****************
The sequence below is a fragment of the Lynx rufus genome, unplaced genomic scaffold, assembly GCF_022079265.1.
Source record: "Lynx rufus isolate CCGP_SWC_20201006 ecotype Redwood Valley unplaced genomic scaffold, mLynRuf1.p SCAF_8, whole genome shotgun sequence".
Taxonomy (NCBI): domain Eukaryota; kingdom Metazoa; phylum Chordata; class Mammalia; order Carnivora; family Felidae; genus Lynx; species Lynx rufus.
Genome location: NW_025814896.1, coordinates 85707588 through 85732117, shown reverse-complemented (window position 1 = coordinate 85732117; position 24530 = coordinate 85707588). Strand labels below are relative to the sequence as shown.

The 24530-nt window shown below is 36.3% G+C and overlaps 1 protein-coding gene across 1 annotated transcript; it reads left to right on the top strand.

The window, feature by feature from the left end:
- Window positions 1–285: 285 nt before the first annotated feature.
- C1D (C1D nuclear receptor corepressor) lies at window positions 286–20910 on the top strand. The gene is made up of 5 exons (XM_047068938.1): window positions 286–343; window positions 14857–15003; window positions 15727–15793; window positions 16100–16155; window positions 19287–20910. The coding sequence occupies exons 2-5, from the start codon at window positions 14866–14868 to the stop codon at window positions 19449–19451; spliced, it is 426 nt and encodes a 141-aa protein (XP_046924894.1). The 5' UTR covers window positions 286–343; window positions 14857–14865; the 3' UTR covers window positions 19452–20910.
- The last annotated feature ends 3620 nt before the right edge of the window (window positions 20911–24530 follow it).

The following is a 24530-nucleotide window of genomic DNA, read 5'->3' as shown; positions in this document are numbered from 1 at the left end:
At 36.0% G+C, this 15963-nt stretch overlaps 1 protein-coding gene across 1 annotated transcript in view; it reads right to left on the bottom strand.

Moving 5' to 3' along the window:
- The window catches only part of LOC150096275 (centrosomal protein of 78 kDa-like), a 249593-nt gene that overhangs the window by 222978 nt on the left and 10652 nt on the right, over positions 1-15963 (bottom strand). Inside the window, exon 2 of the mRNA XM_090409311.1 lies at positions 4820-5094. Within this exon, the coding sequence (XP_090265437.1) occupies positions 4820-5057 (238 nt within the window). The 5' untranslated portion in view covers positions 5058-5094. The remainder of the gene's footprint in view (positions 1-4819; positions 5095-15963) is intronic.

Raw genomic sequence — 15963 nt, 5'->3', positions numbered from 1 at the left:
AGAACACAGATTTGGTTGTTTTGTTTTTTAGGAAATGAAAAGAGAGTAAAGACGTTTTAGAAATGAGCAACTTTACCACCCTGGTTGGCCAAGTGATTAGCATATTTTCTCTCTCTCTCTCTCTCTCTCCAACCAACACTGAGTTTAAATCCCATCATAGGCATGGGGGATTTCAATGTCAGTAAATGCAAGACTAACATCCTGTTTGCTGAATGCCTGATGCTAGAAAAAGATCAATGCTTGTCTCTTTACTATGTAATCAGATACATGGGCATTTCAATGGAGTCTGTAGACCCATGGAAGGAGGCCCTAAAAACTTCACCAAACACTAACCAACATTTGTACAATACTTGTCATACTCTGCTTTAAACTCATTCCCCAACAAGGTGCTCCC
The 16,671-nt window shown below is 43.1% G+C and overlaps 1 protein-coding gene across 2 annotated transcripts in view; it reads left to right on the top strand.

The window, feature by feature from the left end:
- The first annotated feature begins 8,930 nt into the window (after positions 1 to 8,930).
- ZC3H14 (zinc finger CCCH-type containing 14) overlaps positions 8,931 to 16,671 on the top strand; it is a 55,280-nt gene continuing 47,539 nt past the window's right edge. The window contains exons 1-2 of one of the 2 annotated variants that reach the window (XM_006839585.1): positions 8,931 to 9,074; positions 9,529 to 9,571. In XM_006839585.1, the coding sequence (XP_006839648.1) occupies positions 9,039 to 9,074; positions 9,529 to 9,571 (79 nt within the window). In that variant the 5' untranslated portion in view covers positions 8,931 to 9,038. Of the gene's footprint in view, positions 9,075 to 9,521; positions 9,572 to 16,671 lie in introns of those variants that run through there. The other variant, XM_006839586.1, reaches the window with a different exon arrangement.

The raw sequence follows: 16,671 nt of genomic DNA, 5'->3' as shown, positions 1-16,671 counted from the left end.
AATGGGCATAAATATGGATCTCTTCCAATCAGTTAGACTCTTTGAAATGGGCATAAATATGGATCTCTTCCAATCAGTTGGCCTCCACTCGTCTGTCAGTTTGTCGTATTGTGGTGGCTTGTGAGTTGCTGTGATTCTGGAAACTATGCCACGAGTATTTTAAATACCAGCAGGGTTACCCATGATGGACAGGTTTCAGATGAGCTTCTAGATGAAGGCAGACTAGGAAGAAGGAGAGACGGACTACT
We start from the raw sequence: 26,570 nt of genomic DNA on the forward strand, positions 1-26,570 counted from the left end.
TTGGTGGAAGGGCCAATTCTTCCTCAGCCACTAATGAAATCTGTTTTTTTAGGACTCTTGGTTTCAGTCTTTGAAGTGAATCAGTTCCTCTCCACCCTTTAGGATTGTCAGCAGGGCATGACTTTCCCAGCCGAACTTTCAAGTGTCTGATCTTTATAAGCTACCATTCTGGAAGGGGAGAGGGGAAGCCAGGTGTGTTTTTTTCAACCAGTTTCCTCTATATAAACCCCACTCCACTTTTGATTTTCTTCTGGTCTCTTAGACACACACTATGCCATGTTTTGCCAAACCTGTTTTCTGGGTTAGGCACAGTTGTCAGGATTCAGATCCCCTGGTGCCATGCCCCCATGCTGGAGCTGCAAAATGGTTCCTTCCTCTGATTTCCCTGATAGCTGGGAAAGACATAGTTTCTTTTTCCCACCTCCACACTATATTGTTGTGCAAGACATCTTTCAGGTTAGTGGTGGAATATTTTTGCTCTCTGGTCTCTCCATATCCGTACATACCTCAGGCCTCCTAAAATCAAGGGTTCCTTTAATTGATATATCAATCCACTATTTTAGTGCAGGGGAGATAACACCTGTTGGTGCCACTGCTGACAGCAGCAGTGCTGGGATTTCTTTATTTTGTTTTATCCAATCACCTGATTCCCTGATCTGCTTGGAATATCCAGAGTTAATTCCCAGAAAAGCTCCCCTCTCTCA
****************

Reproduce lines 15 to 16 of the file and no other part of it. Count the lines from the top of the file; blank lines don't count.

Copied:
AGAACACAGATTTGGTTGTTTTGTTTTTTAGGAAATGAAAAGAGAGTAAAGACGTTTTAGAAATGAGCAACTTTACCACCCTGGTTGGCCAAGTGATTAGCATATTTTCTCTCTCTCTCTCTCTCTCTCCAACCAACACTGAGTTTAAATCCCATCATAGGCATGGGGGATTTCAATGTCAGTAAATGCAAGACTAACATCCTGTTTGCTGAATGCCTGATGCTAGAAAAAGATCAATGCTTGTCTCTTTACTATGTAATCAGATACATGGGCATTTCAATGGAGTCTGTAGACCCATGGAAGGAGGCCCTAAAAACTTCACCAAACACTAACCAACATTTGTACAATACTTGTCATACTCTGCTTTAAACTCATTCCCCAACAAGGTGCTCCC
The 16,671-nt window shown below is 43.1% G+C and overlaps 1 protein-coding gene across 2 annotated transcripts in view; it reads left to right on the top strand.